Disabled Students Sue Alaska Over Exit Exam

K-12 Testing

Disabled students in Alaska filed a federal class-action suit in March claiming the state exit exam discriminates against them. They are asking for testing accommodations as well as alternative assessments for those who have difficulty demonstrating their skills and knowledge on paper-and-pencil tests.


Two-thirds of special needs students in Alaska had been at risk of not graduating because they had failed the exam, according to Disability Rights Advocates (DRA) in Oakland, CA, which filed the suit on behalf of the students.


Stephen Tollafield, an attorney with DRA, noted that the state had agreed to excuse students with disabilities in the class of 2004 from the exit exam graduation requirement.  “We are currently in negotiations with the state to nail down a more comprehensive settlement agreement to address access for students with disabilities,” Tollafield said.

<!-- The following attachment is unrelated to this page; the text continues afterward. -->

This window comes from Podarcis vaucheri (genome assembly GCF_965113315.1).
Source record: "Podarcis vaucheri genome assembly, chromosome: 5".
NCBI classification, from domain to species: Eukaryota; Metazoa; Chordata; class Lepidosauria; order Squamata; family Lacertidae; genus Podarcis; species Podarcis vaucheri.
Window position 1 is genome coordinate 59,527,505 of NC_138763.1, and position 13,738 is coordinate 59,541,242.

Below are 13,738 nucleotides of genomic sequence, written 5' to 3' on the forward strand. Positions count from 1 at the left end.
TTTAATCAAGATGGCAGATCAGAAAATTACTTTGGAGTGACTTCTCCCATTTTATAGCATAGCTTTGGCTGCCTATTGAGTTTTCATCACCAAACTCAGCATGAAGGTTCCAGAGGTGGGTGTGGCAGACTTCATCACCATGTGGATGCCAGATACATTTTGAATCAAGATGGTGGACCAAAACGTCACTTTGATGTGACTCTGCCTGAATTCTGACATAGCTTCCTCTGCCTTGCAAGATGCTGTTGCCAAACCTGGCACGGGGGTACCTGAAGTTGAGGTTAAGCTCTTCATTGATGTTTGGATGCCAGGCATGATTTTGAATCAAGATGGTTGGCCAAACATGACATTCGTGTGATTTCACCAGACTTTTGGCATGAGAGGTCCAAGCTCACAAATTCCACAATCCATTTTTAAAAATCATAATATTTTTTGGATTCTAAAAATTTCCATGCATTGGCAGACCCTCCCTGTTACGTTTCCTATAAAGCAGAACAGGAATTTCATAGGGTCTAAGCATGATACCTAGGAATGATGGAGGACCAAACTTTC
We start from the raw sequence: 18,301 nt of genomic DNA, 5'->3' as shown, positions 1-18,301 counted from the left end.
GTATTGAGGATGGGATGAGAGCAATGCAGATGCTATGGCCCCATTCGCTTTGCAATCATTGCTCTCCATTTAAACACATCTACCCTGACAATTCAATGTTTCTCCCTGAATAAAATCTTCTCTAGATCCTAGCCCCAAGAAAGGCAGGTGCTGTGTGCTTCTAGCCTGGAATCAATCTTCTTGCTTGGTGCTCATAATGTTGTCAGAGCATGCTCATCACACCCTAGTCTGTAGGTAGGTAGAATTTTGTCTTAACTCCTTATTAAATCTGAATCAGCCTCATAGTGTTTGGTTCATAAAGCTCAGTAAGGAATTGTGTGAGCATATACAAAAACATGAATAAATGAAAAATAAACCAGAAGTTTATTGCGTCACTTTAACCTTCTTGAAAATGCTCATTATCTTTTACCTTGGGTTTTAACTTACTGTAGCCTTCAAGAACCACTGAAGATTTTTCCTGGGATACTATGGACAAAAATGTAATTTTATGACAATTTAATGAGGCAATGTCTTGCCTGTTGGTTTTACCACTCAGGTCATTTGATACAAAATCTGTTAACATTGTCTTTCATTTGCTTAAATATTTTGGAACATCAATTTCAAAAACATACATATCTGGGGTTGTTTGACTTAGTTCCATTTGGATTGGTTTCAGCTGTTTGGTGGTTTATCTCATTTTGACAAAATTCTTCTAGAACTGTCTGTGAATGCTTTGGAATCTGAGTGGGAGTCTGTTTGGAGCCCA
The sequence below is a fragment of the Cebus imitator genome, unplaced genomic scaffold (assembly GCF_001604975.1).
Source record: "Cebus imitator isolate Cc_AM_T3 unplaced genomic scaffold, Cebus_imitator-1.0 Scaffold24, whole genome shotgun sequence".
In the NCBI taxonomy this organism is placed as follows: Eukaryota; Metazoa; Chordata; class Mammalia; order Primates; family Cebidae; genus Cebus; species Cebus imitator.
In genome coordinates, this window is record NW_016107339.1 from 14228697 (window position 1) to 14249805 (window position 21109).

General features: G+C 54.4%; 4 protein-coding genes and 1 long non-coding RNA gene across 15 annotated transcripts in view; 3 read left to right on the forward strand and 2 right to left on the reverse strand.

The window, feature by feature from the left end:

Another DRA attorney, Sid Wolinsky, explained that the plaintiffs simply want protections guaranteed them by state and federal law. “We’re not seeking to stop the whole test, we’re not seeking to set aside standards, we’re not seeking damages,” said Wolinsky. “We’re seeking that the safeguards required by both federal and Alaska law be implemented.”


DRA has filed similar suits in Oregon and California. The 2000 Oregon suit resulted in the creation of a national panel of education and disability experts who recommended a series of measures. These were put in place in 2001 to protect disabled children taking standardized tests and include broadening the list of accommodations available to students with learning disabilities, providing an alternative to the standard assessment, instituting an appeals process, conducting further research to ensure the validity of the tests with respect to students with disabilities, and providing greater training and information about the assessment to students, teachers, and parents. The California case is unresolved, and the exit exam has been delayed for all students until no earlier than 2006.